Today in Music History: The Supremes recorded 'Baby Love'

The Supremes
Motown soul pop group Diana Ross and the Supremes, left to right, Mary Wilson, Diana Ross and Cindy Birdsong, 1968. (Keystone | Getty Images 1968)

History Highlight:

Today in 1964, The Supremes recorded "Baby Love," written and produced by Motown's main production team Holland-Dozier-Holland. The song went on to be the group's second U.S. chart-topping single. It was also the second of five Supremes songs in a row to go to No. 1 in the United States. It was nominated for the 1965 Grammy Award for Best R&B Recording, losing to Nancy Wilson's "How Glad I Am", but it is considered one of the most popular songs of the late 20th century and was ranked No. 324 on the Rolling Stone list of The 500 Greatest Songs of All Time.

Also, Today In:

1965 - Jefferson Airplane made their live debut at San Francisco's Matrix Club.

1966 - The Lovin' Spoonful started a three-week run at No. 1 on the U.S. singles chart with "Summer In The City." The song features a series of car horns during the instrumental bridge, starting with a Volkswagen Beetle horn, and ends up with a jackhammer sound, in order to give the impression of the sounds of an urban summer.

1971 - John Lennon flew from London's Heathrow Airport to New York, never to return to Britain.

1973 - Lynyrd Skynyrd release their debut album, Pronounced 'Lĕh-'nerd 'Skin-'nerd. It's an impressive set, containing the Skynyrd classics "Tuesday's Gone," "Simple Man" and "Free Bird."

1976 - The Clash made their first public appearance.

1979 - Cheap Trick enjoyed their biggest hit with the live version of "I Want You to Want Me."

1982 - Soul singer Joe Tex died of a heart attack. His biggest hit was "I Gotcha."

1994 - Woodstock '94 was held in Saugerties, N.Y., attended by more than 350,000 fans. The festival featured Green Day, Nine Inch Nails, Aerosmith and the Red Hot Chili Peppers. Tickets cost $135 each.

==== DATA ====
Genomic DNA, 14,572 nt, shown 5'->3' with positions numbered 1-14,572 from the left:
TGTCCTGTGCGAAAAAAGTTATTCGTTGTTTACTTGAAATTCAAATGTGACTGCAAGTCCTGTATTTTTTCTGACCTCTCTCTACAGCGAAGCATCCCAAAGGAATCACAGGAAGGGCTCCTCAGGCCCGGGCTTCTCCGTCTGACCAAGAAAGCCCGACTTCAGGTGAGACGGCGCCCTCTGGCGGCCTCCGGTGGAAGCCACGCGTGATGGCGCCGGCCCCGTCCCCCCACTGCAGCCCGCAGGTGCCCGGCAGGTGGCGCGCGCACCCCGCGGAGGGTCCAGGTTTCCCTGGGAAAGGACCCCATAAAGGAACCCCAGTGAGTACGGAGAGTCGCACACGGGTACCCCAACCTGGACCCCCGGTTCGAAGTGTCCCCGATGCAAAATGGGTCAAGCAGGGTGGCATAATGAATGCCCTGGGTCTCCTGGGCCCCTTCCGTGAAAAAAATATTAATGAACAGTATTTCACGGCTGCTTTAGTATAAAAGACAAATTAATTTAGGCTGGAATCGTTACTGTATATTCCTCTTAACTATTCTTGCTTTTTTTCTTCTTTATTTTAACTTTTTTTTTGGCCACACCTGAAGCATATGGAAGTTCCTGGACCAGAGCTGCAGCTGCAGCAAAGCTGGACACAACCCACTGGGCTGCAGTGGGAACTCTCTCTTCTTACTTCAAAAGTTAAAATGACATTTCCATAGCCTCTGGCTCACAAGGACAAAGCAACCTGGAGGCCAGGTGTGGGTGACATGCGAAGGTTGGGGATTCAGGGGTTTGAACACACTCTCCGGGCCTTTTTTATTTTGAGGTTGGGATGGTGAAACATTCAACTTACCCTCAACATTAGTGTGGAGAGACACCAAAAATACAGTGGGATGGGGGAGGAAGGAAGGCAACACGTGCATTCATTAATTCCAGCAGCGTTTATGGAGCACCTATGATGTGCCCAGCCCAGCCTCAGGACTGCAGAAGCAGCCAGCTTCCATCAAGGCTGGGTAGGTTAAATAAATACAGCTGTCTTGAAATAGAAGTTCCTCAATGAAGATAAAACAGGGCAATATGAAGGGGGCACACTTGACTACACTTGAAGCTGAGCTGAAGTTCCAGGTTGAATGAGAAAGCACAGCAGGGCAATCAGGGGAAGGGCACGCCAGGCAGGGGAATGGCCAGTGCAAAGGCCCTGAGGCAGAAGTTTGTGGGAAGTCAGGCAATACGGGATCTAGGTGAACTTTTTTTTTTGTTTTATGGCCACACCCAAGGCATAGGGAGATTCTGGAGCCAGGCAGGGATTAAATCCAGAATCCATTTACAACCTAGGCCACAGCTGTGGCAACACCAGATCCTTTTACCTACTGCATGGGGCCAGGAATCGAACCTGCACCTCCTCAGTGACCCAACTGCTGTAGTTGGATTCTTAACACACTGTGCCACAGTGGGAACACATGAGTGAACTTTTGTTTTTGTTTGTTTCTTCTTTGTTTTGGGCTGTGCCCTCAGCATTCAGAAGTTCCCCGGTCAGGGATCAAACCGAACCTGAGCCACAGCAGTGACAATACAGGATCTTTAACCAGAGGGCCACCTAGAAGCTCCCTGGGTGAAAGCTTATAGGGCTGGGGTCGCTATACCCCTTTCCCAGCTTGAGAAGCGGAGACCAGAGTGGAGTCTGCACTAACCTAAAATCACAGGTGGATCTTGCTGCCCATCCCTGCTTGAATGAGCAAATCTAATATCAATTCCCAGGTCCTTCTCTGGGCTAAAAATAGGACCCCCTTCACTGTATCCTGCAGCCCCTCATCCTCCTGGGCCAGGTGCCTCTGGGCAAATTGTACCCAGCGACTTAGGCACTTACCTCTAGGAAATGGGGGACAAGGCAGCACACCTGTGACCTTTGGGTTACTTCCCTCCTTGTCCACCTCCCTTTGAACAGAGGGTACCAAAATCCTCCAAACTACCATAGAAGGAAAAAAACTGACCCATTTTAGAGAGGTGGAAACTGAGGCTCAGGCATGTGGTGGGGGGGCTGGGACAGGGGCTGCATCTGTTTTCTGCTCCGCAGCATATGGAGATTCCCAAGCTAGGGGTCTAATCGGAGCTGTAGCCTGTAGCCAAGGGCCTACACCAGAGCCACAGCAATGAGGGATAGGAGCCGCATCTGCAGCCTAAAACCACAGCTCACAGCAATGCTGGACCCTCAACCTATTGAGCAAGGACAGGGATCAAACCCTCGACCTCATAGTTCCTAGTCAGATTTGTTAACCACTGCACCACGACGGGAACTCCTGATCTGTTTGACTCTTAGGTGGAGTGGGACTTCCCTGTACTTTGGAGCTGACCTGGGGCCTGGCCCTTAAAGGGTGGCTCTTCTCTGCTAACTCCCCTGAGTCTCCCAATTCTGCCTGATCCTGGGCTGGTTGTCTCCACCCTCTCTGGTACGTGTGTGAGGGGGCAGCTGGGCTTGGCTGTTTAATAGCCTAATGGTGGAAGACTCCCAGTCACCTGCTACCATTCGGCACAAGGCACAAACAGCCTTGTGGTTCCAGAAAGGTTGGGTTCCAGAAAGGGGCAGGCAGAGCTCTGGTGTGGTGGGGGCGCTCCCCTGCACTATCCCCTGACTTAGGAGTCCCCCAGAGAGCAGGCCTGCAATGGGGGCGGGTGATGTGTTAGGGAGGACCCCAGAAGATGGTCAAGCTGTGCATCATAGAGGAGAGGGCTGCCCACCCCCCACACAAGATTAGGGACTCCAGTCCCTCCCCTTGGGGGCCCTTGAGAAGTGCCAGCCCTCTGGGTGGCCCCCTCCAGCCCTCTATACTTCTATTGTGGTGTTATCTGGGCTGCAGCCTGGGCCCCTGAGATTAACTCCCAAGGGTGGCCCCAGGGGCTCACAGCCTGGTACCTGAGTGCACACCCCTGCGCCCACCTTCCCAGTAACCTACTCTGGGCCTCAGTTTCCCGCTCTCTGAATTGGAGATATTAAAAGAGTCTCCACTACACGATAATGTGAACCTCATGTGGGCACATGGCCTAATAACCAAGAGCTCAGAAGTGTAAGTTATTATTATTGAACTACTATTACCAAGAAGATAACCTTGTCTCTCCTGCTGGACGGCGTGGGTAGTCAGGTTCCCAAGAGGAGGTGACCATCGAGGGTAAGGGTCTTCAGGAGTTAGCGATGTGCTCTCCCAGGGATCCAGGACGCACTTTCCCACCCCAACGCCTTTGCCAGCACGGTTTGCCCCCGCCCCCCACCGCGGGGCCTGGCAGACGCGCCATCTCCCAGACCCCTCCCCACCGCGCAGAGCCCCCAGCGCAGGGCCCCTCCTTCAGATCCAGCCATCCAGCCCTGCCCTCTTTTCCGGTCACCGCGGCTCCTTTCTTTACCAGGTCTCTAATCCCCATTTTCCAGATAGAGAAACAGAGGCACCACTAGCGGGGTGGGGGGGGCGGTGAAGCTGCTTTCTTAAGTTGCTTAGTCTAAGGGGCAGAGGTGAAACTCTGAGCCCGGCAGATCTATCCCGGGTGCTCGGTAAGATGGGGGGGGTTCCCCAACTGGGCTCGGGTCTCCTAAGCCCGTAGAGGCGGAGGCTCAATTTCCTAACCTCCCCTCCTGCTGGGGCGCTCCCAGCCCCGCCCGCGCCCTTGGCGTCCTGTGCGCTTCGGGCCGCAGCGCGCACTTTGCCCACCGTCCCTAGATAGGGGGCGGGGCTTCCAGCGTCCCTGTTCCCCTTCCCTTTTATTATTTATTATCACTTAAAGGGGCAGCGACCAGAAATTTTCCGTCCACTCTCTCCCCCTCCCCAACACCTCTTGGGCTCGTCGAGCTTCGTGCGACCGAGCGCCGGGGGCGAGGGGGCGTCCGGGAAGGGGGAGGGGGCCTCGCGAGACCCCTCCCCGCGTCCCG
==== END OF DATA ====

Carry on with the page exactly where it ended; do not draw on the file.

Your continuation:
2002 - Adam Ant pleaded guilty to threatening drinkers at The Prince Of Wales Pub in London in January of 2002. The 1980s pop star had returned to the bar with a starting pistol after being refused entry. He had also thrown a car alternator through the window of the pub.

2007 - Amy Winehouse pulled out of two Rolling Stones gigs in Hamburg, Germany, citing exhaustion. British group Starsailor replaced Winehouse for the shows.

2017 - David Bowie made a posthumous appearance in the TV series Twin Peaks: The Return. The late singer, who made a cameo appearance as a deranged FBI agent in the cult classic's 1991 prequel, Fire Walk With Me, was supposed to return for the show's revival but died before filming. Director David Lynch used archive footage from the movie to bring Bowie to life in the episode.


Feargal Sharkey of The Undertones (whose hit song, "Teenage Kicks," inspired the name of our Saturday-morning retrospective show) is 61.

Coincidentally, Michael Bradley, bassist for the Undertones, is 60.

Danny Bonaduce, known for his work on TV's The Partridge Family, is 60.

Highlights for Today in Music History are gathered from This Day in Music, Paul Shaffer's Day in Rock, Song Facts and Wikipedia.

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